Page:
Changes to extensions in Refinery 3.0
Some of the changes introduced with Refinery 3.0 affect extensions.
Refinery 3.0 uses icons from FontAwesome instead of individual icon images. A full discussion of the changes and how to take advantage of them is in Github issues.
If the extension has assets that should always be compiled with the Refinery backend add the following code to the file
Refinery::Core.configure do |config|
# Register extra stylesheets for backend
Rails.application.config.assets.precompile += %w( refinerycms-extension.css refinerycms-extension.js )
NOTE 1: you must specify the targets of the precompile rather than the files you are using. If you are using Coffeescript and SASS you must still add
extension.css to the precompile array.
NOTE 2: it is a good idea to name your extension's asset files with the full name of your extension. There is less chance of a conflict between the extensions assets and an applications assets. So:
OK: gadgets.js, gadgets.scss
Better: refinerycms-gadgets.js, refinerycms-gadgets.scss
The innocent developer may well write his own
gadgets.css, but is unlikely to call his stylesheet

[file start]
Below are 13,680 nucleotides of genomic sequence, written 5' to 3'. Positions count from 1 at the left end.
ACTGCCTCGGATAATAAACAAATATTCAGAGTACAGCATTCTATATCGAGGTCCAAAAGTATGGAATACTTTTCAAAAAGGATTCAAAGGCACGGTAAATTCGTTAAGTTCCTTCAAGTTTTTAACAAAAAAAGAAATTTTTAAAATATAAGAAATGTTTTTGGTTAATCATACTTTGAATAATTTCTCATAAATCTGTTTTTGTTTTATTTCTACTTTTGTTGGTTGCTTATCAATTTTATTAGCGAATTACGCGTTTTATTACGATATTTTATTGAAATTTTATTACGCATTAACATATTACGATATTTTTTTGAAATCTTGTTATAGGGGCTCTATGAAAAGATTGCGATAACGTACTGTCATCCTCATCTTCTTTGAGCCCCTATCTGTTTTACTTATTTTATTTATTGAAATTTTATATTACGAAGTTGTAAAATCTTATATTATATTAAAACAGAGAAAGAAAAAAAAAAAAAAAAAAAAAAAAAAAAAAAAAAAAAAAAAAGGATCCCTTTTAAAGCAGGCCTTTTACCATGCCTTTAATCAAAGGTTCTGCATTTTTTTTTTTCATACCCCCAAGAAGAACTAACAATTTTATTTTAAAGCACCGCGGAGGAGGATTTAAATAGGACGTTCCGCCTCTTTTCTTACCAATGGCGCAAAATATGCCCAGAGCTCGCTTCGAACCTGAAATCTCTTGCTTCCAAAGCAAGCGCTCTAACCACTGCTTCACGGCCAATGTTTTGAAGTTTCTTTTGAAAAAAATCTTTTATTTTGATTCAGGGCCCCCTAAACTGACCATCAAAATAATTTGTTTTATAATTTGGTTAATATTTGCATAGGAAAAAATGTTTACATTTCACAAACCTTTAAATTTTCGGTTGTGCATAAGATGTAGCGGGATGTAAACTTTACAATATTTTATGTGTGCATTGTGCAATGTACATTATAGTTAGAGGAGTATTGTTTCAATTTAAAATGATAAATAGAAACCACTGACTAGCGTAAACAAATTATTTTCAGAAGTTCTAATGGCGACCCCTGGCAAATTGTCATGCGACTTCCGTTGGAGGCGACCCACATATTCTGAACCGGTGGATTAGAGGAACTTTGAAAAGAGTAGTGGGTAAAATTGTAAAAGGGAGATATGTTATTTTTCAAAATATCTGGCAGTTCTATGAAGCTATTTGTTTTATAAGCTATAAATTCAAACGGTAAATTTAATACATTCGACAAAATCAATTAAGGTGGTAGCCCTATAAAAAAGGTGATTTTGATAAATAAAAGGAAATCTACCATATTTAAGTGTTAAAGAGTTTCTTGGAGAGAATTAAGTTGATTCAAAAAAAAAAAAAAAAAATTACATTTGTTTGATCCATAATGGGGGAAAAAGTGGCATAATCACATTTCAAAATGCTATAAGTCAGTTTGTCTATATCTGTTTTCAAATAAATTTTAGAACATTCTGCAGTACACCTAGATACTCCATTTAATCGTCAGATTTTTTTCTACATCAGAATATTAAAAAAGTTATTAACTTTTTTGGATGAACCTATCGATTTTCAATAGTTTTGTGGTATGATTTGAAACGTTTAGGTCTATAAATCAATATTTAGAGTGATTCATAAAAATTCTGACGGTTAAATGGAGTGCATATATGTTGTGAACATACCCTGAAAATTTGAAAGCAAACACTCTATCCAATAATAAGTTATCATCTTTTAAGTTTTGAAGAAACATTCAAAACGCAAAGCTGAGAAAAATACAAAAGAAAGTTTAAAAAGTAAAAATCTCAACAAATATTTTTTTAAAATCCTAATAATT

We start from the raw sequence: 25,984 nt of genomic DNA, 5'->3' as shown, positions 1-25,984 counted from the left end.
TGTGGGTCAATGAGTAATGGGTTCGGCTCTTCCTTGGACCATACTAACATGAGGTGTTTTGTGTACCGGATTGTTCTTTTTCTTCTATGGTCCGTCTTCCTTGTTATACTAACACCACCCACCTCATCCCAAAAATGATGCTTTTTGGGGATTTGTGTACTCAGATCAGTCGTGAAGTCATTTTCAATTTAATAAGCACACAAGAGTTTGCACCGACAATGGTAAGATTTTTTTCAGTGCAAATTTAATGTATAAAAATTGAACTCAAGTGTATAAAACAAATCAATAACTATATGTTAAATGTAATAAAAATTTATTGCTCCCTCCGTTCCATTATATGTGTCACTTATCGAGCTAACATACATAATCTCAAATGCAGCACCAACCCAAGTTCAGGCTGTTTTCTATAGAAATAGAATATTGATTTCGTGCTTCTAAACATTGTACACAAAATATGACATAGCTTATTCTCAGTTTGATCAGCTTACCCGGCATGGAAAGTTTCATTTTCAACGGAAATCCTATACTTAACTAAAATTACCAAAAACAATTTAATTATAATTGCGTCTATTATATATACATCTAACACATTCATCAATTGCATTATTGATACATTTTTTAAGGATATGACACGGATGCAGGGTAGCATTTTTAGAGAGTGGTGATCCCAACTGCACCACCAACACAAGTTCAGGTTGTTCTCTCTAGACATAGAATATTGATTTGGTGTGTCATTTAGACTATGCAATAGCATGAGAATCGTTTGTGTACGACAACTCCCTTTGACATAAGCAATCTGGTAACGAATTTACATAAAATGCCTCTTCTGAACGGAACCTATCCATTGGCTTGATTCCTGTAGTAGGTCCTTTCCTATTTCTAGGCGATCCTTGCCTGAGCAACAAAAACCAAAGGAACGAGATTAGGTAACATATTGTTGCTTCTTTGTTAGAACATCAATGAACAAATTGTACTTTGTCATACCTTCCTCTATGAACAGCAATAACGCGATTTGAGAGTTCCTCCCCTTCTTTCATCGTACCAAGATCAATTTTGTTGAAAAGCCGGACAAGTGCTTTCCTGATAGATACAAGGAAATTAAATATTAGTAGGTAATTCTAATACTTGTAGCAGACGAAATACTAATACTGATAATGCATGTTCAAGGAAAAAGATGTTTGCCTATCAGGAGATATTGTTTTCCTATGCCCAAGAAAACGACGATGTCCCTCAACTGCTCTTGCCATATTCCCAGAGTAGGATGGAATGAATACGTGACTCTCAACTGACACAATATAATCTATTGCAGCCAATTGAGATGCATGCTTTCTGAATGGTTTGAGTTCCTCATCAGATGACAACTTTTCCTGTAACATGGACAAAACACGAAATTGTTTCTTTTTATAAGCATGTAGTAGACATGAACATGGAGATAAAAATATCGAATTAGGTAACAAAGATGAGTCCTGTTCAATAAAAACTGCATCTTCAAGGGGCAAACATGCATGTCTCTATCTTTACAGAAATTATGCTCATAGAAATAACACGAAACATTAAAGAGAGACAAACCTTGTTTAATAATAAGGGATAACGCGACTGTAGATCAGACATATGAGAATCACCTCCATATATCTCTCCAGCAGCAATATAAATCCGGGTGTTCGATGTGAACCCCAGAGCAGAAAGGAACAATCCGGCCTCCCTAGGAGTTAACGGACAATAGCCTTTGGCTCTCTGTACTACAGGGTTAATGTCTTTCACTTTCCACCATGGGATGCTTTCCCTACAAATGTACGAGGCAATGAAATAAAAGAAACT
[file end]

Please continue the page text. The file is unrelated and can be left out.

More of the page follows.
Decorators and Strong Parameters
Rails 4 requires the use of strong parameters.
If your engine adds fields to a page, blog post or other Refinery object you need to add your fields to the Refinery::Page's (BlogPost, etc) list of accepted parameters.
Here is an example that allows a page to be created or updated with extra fields.
super << [:gadget_enabled, :gadget_count, gadgets:[:id, :name]]
Refinery::Admin::PagesController.send :prepend, RefineryGadgetsPagesControllerDecorator
If an extension is producing an object or collection to be displayed on a page you can use decorators to add the object or collection to the page.
# Open the Refinery::Page model for manipulation
@gadgets = Gadgets.best(gadget_count) if gadget_enabled
When it comes to writing a view you can now use
page.gadgets to access the gadgets collection.